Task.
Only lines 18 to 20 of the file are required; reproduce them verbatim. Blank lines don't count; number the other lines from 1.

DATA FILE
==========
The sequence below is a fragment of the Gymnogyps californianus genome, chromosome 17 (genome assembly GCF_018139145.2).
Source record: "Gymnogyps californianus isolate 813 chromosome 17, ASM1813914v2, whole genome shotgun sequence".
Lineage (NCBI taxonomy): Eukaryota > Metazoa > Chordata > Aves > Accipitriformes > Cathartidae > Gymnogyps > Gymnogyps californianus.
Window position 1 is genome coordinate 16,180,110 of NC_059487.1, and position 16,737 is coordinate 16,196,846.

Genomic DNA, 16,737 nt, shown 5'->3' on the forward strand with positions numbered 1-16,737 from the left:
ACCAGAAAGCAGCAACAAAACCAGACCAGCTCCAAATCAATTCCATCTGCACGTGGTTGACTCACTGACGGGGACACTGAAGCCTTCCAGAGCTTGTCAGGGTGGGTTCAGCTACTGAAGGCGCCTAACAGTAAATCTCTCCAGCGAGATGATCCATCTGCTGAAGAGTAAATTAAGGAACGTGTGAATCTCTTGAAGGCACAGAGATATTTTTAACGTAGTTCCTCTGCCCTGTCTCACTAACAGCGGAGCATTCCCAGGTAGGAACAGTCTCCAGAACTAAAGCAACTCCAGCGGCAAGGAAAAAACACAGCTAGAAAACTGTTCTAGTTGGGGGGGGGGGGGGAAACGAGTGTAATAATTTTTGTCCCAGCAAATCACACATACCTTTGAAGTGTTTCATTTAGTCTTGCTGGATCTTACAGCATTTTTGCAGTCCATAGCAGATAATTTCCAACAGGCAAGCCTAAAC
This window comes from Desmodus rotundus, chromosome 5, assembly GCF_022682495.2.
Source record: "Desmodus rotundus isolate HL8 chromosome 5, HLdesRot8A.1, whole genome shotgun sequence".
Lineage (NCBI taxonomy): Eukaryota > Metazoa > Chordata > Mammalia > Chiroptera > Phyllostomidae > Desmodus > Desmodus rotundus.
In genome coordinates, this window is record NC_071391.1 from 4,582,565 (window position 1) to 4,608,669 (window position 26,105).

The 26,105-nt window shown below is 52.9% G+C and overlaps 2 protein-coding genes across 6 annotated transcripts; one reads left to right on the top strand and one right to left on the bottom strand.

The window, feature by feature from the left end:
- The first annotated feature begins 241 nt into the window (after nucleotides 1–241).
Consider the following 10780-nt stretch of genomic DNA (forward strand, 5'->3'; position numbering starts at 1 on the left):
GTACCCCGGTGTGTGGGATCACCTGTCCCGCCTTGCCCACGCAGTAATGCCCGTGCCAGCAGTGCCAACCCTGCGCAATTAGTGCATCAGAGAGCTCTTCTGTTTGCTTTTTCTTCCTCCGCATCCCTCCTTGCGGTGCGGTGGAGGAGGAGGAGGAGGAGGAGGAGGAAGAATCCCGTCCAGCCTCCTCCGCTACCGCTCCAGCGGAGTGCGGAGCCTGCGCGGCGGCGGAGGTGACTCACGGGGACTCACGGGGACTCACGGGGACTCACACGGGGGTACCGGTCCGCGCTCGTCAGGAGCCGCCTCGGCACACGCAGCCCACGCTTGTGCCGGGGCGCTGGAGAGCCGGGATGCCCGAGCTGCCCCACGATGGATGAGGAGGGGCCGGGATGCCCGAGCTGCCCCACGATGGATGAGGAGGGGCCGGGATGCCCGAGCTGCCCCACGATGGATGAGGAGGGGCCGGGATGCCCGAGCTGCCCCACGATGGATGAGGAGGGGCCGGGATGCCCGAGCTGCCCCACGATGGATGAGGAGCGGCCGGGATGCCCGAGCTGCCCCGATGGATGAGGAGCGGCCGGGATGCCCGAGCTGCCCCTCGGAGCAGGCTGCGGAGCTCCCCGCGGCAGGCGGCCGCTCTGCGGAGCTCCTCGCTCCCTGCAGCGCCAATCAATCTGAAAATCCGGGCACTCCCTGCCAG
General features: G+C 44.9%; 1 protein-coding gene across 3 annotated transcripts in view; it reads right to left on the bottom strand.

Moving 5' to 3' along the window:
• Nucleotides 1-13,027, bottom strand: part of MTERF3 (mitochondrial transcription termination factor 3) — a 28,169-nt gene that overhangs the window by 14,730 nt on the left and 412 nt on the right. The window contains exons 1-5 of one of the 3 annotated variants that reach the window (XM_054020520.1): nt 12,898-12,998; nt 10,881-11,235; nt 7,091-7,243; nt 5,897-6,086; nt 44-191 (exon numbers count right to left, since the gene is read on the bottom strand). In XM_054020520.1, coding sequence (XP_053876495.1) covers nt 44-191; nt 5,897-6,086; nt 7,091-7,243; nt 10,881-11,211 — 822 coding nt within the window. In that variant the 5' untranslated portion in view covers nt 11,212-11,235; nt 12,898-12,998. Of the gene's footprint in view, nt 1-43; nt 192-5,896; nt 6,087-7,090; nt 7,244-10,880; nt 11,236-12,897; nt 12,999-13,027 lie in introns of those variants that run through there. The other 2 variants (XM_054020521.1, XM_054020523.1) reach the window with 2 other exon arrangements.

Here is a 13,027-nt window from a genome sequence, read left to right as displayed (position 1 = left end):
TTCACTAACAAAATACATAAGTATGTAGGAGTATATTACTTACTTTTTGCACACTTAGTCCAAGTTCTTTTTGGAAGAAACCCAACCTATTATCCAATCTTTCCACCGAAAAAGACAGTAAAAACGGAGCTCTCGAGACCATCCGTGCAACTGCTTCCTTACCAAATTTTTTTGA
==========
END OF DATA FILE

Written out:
• Nucleotides 1-13,027, bottom strand: part of MTERF3 (mitochondrial transcription termination factor 3) — a 28,169-nt gene that overhangs the window by 14,730 nt on the left and 412 nt on the right. The window contains exons 1-5 of one of the 3 annotated variants that reach the window (XM_054020520.1): nt 12,898-12,998; nt 10,881-11,235; nt 7,091-7,243; nt 5,897-6,086; nt 44-191 (exon numbers count right to left, since the gene is read on the bottom strand). In XM_054020520.1, coding sequence (XP_053876495.1) covers nt 44-191; nt 5,897-6,086; nt 7,091-7,243; nt 10,881-11,211 — 822 coding nt within the window. In that variant the 5' untranslated portion in view covers nt 11,212-11,235; nt 12,898-12,998. Of the gene's footprint in view, nt 1-43; nt 192-5,896; nt 6,087-7,090; nt 7,244-10,880; nt 11,236-12,897; nt 12,999-13,027 lie in introns of those variants that run through there. The other 2 variants (XM_054020521.1, XM_054020523.1) reach the window with 2 other exon arrangements.

Here is a 13,027-nt window from a genome sequence, read left to right as displayed (position 1 = left end):
TTCACTAACAAAATACATAAGTATGTAGGAGTATATTACTTACTTTTTGCACACTTAGTCCAAGTTCTTTTTGGAAGAAACCCAACCTATTATCCAATCTTTCCACCGAAAAAGACAGTAAAAACGGAGCTCTCGAGACCATCCGTGCAACTGCTTCCTTACCAAATTTTTTTGA